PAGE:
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University of Montana Press

Let's call it by its Algonquin name:
"he strips off"
                            or, if you will,
"the sage" or "respectful one." Not a twig
left on top of another, not a single flower
sticking out from the prairie.

Someone (perhaps a hunter)
once said it was ugly,
that its snout and antlers were too big,
that it was ungraceful and dumb.

When the moose hears this,
it just shrugs its shoulders
and munches quietly on the water lilies
or the tree bark.

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Eduardo Chirinos is an internationally acclaimed voice in Latin American letters and the author of ?fteen books of poetry as well as volumes of academic criticism, numerous essays, translations, children’s books, and occasional pieces. He was born in Lima, in 1960, studied Hispanic linguistics, acquiring a bachelor's degree from Pontificia Universidad Católica del Perú, and a PhD in literature.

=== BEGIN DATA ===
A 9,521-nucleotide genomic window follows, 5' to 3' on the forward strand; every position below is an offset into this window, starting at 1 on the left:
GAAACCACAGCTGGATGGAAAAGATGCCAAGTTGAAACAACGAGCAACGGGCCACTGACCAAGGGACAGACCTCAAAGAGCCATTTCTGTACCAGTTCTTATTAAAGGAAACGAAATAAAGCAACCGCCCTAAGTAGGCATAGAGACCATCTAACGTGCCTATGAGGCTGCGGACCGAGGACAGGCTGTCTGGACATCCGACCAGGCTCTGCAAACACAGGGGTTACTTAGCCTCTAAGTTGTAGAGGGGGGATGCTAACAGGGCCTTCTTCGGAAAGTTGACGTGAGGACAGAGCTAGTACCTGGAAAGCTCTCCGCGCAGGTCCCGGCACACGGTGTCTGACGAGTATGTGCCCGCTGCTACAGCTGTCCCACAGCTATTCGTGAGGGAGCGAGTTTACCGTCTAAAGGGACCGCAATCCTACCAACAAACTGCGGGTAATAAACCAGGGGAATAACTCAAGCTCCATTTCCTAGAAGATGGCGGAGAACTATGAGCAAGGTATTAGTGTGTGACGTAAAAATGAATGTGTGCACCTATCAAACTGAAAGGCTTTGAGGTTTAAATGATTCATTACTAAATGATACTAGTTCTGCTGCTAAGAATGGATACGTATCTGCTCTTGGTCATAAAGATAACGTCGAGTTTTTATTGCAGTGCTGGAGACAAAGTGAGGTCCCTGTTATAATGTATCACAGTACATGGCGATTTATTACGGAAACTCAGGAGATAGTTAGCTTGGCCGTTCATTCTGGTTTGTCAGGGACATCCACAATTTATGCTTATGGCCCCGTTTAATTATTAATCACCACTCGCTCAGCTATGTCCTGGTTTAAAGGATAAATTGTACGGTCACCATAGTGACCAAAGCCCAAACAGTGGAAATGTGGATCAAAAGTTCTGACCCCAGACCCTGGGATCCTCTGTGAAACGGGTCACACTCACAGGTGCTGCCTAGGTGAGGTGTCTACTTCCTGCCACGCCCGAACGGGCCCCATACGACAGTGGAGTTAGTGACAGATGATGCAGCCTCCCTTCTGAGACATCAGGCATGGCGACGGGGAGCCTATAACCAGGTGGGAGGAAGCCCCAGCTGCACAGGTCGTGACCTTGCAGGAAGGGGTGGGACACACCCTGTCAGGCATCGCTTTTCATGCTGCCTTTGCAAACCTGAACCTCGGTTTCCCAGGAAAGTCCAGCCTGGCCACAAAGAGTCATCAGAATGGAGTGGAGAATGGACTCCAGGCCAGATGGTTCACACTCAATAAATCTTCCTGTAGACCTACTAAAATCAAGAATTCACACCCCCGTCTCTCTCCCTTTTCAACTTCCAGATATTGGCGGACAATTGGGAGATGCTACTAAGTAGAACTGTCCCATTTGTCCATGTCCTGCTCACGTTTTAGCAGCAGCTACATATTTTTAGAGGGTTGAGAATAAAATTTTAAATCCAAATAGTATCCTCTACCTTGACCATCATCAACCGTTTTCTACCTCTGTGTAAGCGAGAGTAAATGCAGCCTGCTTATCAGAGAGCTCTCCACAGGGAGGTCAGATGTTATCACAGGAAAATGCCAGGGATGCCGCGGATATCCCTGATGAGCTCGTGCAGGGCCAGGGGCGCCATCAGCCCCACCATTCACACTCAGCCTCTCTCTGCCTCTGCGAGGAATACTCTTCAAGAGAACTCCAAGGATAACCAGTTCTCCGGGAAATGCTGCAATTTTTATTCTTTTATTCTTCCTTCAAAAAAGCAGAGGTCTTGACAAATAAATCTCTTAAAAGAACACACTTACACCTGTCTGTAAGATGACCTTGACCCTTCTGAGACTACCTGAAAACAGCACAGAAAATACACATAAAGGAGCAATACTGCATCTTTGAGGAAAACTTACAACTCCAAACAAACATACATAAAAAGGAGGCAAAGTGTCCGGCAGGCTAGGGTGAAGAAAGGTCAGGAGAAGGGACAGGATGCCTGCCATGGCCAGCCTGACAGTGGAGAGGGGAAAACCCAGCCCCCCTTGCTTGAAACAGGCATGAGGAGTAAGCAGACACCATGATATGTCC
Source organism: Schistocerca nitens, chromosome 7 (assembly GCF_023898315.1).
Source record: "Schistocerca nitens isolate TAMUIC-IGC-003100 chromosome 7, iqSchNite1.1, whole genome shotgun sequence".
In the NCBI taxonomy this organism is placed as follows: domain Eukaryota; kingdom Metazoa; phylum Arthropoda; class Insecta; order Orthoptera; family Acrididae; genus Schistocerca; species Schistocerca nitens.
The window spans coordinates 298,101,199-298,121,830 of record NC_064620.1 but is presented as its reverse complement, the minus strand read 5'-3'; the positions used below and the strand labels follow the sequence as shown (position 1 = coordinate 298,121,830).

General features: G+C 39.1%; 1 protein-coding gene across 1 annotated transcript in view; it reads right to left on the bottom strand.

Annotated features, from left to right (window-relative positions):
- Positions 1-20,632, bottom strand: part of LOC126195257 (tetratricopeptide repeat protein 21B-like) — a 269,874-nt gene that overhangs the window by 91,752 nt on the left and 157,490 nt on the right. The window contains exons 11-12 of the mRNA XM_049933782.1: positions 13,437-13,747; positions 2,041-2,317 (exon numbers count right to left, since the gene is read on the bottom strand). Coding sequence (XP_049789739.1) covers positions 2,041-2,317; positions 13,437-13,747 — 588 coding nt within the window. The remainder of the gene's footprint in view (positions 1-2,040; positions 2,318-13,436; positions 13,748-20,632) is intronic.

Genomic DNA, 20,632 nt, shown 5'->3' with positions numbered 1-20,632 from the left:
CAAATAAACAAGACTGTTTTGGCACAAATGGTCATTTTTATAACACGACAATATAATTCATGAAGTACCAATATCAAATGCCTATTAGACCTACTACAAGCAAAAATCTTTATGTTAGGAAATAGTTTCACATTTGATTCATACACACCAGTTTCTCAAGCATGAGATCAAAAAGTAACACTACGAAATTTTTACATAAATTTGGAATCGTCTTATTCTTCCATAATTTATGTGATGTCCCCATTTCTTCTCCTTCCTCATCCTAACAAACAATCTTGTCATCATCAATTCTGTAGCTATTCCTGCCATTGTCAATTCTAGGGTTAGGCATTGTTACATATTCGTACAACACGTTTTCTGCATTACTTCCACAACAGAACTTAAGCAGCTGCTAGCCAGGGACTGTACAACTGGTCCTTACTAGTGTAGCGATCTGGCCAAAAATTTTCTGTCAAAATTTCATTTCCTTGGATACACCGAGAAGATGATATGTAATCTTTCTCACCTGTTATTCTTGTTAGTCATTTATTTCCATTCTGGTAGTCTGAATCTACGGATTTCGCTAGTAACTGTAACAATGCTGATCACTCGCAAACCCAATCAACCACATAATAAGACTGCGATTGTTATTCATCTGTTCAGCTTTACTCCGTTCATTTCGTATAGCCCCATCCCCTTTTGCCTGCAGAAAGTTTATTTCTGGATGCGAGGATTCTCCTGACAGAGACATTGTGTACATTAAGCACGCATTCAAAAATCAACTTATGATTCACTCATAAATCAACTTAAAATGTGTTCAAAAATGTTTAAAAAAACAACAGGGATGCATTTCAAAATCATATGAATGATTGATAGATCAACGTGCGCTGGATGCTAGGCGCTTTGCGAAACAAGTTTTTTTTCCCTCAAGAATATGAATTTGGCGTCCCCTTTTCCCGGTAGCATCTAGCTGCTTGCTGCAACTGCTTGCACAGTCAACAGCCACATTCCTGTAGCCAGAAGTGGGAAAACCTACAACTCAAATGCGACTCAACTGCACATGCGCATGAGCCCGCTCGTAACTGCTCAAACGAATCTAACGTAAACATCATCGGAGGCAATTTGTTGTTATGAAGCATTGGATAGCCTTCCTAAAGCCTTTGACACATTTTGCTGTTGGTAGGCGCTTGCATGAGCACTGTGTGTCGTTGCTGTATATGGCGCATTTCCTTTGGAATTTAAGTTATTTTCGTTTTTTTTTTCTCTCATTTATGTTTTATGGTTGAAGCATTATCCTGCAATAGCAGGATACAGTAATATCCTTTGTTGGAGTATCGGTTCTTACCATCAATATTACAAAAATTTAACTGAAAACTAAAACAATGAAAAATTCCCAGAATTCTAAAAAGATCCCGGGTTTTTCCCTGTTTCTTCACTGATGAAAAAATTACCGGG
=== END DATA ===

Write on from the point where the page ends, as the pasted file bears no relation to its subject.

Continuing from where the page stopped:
He is currently a professor in the department of Modern and Classical Languages and Literatures at the University of Montana, specializing in Latin American Literature, Modernism, Avant-Garde, Spanish and Latin American Contemporary Poetry. "Moose" was published in his collection titled Written in Missoula.

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